Lima High School

At the turn of the century a new high school was needed and controversy brewed over where to locate it. The Board of Education decided to locate the high school between McDonel and Pierce streets with the building facing High Street. 

Lima High School, later to become known as Central High School, took 182 days to complete. The building opened in 1905 and cost $75,000. Today the Federal Building occupies that site.


Franklin Elementary School occupied the North Street portion of the Central High School site although the schools were not joined for another 20 plus years.

Horace Mann School at Jameson and Rice Avenues was originally The Lima College. In 1908 the Lima City Board of Education purchased it to use as an elementary school.


South High School

The population in Lima continued to grow. Lima High School was overcrowded and residents in the south part of Lima wanted a high school nearby for their children.

In 1917, the South High School building cost $247,000 to construct. Architect Thomas McLaughlin dedesigned South High School and other Lima landmarks including the Hughes-Russell mansion - part of the West Market Street Golden Block in the late 1800s and now home to the YWCA - Memorial Hall, and Lima Stadium between North Street and Bellefontaine Avenue. McLaughlin was a Lima Schools and Columbia graduate.


Cross Town Rivalries

The Central High School building expanded in 1917 with the addition of an administration building, auditorium and gymnasium. This expansion connected Central to the Franklin Elementary building.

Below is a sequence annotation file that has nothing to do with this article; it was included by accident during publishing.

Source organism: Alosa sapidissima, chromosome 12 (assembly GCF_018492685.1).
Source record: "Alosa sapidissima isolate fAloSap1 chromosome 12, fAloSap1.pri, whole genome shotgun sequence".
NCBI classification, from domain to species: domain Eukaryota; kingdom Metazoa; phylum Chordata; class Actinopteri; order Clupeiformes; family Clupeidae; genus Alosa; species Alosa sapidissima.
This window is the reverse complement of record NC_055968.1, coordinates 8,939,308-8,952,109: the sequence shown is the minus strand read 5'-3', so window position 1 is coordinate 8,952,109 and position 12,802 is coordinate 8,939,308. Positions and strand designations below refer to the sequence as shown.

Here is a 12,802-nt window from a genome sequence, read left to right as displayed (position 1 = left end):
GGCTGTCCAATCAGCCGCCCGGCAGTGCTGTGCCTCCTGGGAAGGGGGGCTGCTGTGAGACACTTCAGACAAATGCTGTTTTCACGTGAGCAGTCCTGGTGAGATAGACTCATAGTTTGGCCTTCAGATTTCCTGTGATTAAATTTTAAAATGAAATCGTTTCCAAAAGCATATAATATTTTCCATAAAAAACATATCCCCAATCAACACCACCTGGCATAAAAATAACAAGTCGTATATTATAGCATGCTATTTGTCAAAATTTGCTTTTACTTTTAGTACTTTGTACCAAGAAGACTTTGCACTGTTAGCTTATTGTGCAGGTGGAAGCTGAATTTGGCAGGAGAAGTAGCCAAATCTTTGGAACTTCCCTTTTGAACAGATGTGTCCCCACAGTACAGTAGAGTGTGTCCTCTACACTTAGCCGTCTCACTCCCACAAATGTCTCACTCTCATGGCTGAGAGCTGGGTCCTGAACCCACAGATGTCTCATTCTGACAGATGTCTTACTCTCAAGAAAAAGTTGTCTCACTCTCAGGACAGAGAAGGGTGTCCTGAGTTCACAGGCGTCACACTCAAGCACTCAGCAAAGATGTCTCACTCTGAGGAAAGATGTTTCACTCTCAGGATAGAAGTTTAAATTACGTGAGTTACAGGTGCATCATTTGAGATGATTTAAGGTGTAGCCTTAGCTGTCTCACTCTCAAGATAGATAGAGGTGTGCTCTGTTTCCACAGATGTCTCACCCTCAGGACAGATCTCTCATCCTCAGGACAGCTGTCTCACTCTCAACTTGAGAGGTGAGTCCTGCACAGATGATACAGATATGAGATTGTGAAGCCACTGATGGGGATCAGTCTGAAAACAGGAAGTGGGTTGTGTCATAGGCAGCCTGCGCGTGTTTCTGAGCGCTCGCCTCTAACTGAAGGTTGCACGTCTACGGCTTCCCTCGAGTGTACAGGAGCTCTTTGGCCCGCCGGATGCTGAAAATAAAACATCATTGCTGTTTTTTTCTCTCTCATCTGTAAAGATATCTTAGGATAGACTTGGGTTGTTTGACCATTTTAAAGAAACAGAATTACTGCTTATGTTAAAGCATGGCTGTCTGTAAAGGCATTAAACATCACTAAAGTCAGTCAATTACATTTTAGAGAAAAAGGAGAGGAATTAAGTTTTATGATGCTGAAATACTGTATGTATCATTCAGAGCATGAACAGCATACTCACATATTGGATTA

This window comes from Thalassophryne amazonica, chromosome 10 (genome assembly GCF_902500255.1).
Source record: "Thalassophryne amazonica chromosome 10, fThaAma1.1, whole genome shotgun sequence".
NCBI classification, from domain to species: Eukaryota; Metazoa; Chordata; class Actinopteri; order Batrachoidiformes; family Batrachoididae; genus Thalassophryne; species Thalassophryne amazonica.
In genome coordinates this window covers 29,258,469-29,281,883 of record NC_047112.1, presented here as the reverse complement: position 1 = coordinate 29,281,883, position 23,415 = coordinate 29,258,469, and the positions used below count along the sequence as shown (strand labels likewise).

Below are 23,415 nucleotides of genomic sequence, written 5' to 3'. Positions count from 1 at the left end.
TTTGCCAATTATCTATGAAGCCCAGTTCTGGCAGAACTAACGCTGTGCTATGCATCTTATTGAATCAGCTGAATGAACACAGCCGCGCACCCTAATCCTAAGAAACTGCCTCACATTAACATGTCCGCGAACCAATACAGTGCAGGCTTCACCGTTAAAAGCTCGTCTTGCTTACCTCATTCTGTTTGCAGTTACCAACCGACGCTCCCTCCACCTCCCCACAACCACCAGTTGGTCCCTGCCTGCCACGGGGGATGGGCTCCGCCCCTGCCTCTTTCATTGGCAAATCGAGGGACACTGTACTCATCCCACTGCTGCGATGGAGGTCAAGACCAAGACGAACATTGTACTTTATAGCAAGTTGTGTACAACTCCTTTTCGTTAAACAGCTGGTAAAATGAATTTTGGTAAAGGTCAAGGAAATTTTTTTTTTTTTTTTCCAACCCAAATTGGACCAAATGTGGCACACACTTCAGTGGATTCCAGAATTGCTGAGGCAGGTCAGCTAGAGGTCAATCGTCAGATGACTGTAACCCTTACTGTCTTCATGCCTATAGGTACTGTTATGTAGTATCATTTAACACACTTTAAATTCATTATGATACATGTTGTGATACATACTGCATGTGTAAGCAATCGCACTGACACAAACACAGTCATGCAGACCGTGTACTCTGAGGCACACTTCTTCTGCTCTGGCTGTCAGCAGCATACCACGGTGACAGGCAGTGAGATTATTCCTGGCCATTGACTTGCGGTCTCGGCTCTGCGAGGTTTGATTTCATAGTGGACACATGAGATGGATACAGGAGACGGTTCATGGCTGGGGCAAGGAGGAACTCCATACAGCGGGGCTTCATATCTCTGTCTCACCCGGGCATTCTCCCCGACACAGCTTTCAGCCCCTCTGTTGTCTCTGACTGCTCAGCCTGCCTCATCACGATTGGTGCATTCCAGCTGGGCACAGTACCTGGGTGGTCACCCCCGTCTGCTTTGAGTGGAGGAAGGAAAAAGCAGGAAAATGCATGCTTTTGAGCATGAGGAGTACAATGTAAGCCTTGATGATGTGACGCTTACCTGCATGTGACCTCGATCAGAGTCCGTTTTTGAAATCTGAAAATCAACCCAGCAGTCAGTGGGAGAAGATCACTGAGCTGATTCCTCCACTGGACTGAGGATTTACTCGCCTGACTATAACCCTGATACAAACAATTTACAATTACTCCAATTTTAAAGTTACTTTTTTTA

Six years later, building programs started again. In 1923, Jefferson and Roosevelt Schools were built and in 1924 construction started on a new Faurot School. The first Faurot School was an eight-room mansion acquired from the Baxter family, relatives of Lima millionaire Benjamin Faurot.

With two high schools, cross-town rivalries were sure to happen. The first South/Central football game was played in Lima Stadium on Thanksgiving Day, November 26, 1936. Lima Stadium was dedicated that day and recently has undergone many improvements.


Lima Stadium was built through the Work Progress Administration with the Board of Education paying 55 percent and the federal government the remainder. The total cost of the construction was $63,855.13. In March 2002, Lima Stadium was placed on the National Register of Historic Places. A renovation project began in 2014, followed by the school board voting to change its name to Spartan Stadium. It was an effort to continue the momentum of a renewed Spartan pride and spirit.


Major Building Project Begins

Education continued to grow and improve in Lima and the district’s construction phase began again with Superintendent Gordon Humbert. In 1947, Lima residents approved a $3 million bond issue to replace seven schools with six new ones. 

Lincoln, Irving, Horace Mann, Lowell, and Emerson Schools were replaced. Washington and McKinley Schools were combined into one new building.



Lincoln, Lowell and Irving were dedicated in 1950, the rest of the schools in 1951. Located on Calumet Avenue, Washington-McKinley was the largest of the six new elementary schools.

Next on the agenda—the construction of Lima Senior High School. For 10 years, the Board of Education studied the idea of combining Central and South High Schools’ students. The recommendation was to build on the 10-acre tract of land off of Pierce Street, land already owned by the schools.